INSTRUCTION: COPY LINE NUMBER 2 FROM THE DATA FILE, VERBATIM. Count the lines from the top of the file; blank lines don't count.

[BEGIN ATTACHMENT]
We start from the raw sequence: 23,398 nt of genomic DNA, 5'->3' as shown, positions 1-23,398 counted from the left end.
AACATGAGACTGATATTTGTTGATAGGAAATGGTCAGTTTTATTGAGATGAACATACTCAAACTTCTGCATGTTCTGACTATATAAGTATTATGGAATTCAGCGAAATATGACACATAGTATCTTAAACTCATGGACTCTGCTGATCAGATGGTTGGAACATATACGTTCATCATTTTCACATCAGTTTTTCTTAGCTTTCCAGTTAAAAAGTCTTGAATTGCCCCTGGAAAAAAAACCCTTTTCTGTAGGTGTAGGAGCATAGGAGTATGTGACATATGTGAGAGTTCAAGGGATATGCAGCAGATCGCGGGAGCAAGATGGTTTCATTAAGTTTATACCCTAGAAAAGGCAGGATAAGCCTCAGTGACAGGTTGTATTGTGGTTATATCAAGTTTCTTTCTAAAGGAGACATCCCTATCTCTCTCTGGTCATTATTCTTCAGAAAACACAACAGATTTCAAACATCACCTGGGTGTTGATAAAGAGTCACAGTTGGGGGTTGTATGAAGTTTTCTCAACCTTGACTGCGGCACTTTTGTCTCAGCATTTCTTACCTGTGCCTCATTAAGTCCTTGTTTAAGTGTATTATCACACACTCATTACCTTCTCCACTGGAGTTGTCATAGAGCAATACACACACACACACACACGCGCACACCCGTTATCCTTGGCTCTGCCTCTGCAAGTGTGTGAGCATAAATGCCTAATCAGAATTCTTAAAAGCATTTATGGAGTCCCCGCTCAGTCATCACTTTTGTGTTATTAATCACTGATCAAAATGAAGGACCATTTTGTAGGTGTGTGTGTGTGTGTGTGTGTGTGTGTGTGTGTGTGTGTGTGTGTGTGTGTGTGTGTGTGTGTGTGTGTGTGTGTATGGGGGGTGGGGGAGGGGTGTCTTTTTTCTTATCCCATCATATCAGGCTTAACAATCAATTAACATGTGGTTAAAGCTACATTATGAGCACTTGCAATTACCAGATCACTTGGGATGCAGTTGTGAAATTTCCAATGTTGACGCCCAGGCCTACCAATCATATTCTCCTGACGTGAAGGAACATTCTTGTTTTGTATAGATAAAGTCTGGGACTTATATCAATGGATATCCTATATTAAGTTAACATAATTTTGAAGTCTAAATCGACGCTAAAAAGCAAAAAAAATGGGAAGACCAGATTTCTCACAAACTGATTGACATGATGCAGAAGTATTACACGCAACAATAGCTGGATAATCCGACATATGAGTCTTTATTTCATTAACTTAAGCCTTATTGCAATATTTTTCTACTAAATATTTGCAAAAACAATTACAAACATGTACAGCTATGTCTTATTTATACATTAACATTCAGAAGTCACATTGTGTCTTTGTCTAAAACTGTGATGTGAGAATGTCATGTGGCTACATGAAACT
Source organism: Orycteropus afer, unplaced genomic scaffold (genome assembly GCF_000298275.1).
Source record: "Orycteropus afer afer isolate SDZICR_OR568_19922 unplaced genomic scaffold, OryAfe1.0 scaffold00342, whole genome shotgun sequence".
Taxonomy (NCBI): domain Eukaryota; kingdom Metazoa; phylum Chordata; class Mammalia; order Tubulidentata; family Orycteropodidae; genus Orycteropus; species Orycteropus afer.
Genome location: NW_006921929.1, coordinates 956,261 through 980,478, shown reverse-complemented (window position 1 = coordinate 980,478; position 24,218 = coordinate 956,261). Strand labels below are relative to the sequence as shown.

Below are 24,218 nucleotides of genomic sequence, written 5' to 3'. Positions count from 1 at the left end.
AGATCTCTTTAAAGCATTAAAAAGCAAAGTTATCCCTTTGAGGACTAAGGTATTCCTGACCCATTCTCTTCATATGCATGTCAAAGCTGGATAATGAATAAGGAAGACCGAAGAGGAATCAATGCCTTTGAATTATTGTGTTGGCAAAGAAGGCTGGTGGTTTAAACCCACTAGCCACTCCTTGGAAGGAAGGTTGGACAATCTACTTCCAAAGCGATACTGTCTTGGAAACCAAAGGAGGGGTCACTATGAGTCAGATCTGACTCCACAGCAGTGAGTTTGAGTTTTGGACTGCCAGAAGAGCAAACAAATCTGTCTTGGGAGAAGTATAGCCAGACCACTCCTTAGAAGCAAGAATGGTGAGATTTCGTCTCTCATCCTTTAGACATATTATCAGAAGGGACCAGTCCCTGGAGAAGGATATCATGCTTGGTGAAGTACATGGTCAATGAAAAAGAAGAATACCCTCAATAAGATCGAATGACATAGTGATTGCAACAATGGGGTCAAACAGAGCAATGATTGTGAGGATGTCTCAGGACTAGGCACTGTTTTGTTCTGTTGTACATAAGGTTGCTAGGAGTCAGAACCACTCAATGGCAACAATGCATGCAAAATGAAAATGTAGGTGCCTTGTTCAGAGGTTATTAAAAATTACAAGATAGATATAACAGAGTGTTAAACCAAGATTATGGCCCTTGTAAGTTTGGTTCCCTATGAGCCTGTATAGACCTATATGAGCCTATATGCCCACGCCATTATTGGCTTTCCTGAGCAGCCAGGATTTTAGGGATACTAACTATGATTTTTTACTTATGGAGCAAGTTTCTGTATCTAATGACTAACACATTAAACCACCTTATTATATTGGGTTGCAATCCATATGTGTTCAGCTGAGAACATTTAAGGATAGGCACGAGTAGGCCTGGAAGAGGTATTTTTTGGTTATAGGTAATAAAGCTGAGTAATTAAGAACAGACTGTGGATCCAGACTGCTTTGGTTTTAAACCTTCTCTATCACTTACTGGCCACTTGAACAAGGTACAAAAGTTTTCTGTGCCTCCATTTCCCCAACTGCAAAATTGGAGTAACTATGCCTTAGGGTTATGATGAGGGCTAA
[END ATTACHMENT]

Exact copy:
AACATGAGACTGATATTTGTTGATAGGAAATGGTCAGTTTTATTGAGATGAACATACTCAAACTTCTGCATGTTCTGACTATATAAGTATTATGGAATTCAGCGAAATATGACACATAGTATCTTAAACTCATGGACTCTGCTGATCAGATGGTTGGAACATATACGTTCATCATTTTCACATCAGTTTTTCTTAGCTTTCCAGTTAAAAAGTCTTGAATTGCCCCTGGAAAAAAAACCCTTTTCTGTAGGTGTAGGAGCATAGGAGTATGTGACATATGTGAGAGTTCAAGGGATATGCAGCAGATCGCGGGAGCAAGATGGTTTCATTAAGTTTATACCCTAGAAAAGGCAGGATAAGCCTCAGTGACAGGTTGTATTGTGGTTATATCAAGTTTCTTTCTAAAGGAGACATCCCTATCTCTCTCTGGTCATTATTCTTCAGAAAACACAACAGATTTCAAACATCACCTGGGTGTTGATAAAGAGTCACAGTTGGGGGTTGTATGAAGTTTTCTCAACCTTGACTGCGGCACTTTTGTCTCAGCATTTCTTACCTGTGCCTCATTAAGTCCTTGTTTAAGTGTATTATCACACACTCATTACCTTCTCCACTGGAGTTGTCATAGAGCAATACACACACACACACACACGCGCACACCCGTTATCCTTGGCTCTGCCTCTGCAAGTGTGTGAGCATAAATGCCTAATCAGAATTCTTAAAAGCATTTATGGAGTCCCCGCTCAGTCATCACTTTTGTGTTATTAATCACTGATCAAAATGAAGGACCATTTTGTAGGTGTGTGTGTGTGTGTGTGTGTGTGTGTGTGTGTGTGTGTGTGTGTGTGTGTGTGTGTGTGTGTGTGTGTGTGTGTATGGGGGGTGGGGGAGGGGTGTCTTTTTTCTTATCCCATCATATCAGGCTTAACAATCAATTAACATGTGGTTAAAGCTACATTATGAGCACTTGCAATTACCAGATCACTTGGGATGCAGTTGTGAAATTTCCAATGTTGACGCCCAGGCCTACCAATCATATTCTCCTGACGTGAAGGAACATTCTTGTTTTGTATAGATAAAGTCTGGGACTTATATCAATGGATATCCTATATTAAGTTAACATAATTTTGAAGTCTAAATCGACGCTAAAAAGCAAAAAAAATGGGAAGACCAGATTTCTCACAAACTGATTGACATGATGCAGAAGTATTACACGCAACAATAGCTGGATAATCCGACATATGAGTCTTTATTTCATTAACTTAAGCCTTATTGCAATATTTTTCTACTAAATATTTGCAAAAACAATTACAAACATGTACAGCTATGTCTTATTTATACATTAACATTCAGAAGTCACATTGTGTCTTTGTCTAAAACTGTGATGTGAGAATGTCATGTGGCTACATGAAACT